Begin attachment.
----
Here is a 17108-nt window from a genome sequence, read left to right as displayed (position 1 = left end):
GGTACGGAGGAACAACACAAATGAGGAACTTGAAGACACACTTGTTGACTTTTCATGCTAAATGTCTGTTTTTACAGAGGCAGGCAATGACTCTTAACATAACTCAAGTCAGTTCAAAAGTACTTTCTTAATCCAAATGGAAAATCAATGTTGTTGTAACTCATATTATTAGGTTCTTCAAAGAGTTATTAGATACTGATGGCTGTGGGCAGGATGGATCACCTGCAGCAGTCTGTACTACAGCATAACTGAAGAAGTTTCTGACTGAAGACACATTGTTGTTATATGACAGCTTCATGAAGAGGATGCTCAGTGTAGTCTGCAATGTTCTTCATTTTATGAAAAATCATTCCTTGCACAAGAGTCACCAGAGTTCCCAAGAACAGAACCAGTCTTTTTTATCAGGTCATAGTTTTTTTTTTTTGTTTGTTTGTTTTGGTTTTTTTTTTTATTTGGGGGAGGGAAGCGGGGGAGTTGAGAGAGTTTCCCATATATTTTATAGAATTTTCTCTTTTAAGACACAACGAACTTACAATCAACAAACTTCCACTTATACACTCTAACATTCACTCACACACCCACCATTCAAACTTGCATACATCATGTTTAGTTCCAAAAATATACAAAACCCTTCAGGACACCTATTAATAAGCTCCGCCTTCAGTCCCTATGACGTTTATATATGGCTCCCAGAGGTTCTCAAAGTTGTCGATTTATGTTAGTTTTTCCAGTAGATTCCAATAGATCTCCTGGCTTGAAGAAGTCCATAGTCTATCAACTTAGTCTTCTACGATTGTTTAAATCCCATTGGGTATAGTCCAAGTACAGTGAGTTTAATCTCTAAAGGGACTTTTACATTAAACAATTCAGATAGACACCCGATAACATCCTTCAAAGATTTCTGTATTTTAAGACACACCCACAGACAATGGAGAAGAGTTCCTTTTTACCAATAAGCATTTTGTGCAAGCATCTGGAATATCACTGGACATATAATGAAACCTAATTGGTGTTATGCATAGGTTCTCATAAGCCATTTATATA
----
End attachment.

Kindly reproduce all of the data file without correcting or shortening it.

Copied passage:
Here is a 17108-nt window from a genome sequence, read left to right as displayed (position 1 = left end):
GGTACGGAGGAACAACACAAATGAGGAACTTGAAGACACACTTGTTGACTTTTCATGCTAAATGTCTGTTTTTACAGAGGCAGGCAATGACTCTTAACATAACTCAAGTCAGTTCAAAAGTACTTTCTTAATCCAAATGGAAAATCAATGTTGTTGTAACTCATATTATTAGGTTCTTCAAAGAGTTATTAGATACTGATGGCTGTGGGCAGGATGGATCACCTGCAGCAGTCTGTACTACAGCATAACTGAAGAAGTTTCTGACTGAAGACACATTGTTGTTATATGACAGCTTCATGAAGAGGATGCTCAGTGTAGTCTGCAATGTTCTTCATTTTATGAAAAATCATTCCTTGCACAAGAGTCACCAGAGTTCCCAAGAACAGAACCAGTCTTTTTTATCAGGTCATAGTTTTTTTTTTTTGTTTGTTTGTTTTGGTTTTTTTTTTTATTTGGGGGAGGGAAGCGGGGGAGTTGAGAGAGTTTCCCATATATTTTATAGAATTTTCTCTTTTAAGACACAACGAACTTACAATCAACAAACTTCCACTTATACACTCTAACATTCACTCACACACCCACCATTCAAACTTGCATACATCATGTTTAGTTCCAAAAATATACAAAACCCTTCAGGACACCTATTAATAAGCTCCGCCTTCAGTCCCTATGACGTTTATATATGGCTCCCAGAGGTTCTCAAAGTTGTCGATTTATGTTAGTTTTTCCAGTAGATTCCAATAGATCTCCTGGCTTGAAGAAGTCCATAGTCTATCAACTTAGTCTTCTACGATTGTTTAAATCCCATTGGGTATAGTCCAAGTACAGTGAGTTTAATCTCTAAAGGGACTTTTACATTAAACAATTCAGATAGACACCCGATAACATCCTTCAAAGATTTCTGTATTTTAAGACACACCCACAGACAATGGAGAAGAGTTCCTTTTTACCAATAAGCATTTTGTGCAAGCATCTGGAATATCACTGGACATATAATGAAACCTAATTGGTGTTATGCATAGGTTCTCATAAGCCATTTATATA